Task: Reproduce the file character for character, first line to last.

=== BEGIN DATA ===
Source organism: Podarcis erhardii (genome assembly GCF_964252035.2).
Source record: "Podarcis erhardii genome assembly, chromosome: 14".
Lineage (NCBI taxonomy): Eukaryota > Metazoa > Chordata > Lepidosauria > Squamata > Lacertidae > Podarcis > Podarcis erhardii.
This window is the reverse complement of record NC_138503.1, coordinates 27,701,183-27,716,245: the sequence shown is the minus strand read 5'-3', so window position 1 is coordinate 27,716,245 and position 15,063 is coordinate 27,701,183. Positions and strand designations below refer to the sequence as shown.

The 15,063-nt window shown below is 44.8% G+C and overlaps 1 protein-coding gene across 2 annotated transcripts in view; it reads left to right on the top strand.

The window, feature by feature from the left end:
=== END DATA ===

Source organism: Podarcis erhardii (genome assembly GCF_964252035.2).
Source record: "Podarcis erhardii genome assembly, chromosome: 14".
Lineage (NCBI taxonomy): Eukaryota > Metazoa > Chordata > Lepidosauria > Squamata > Lacertidae > Podarcis > Podarcis erhardii.
This window is the reverse complement of record NC_138503.1, coordinates 27,701,183-27,716,245: the sequence shown is the minus strand read 5'-3', so window position 1 is coordinate 27,716,245 and position 15,063 is coordinate 27,701,183. Positions and strand designations below refer to the sequence as shown.

The 15,063-nt window shown below is 44.8% G+C and overlaps 1 protein-coding gene across 2 annotated transcripts in view; it reads left to right on the top strand.

The window, feature by feature from the left end: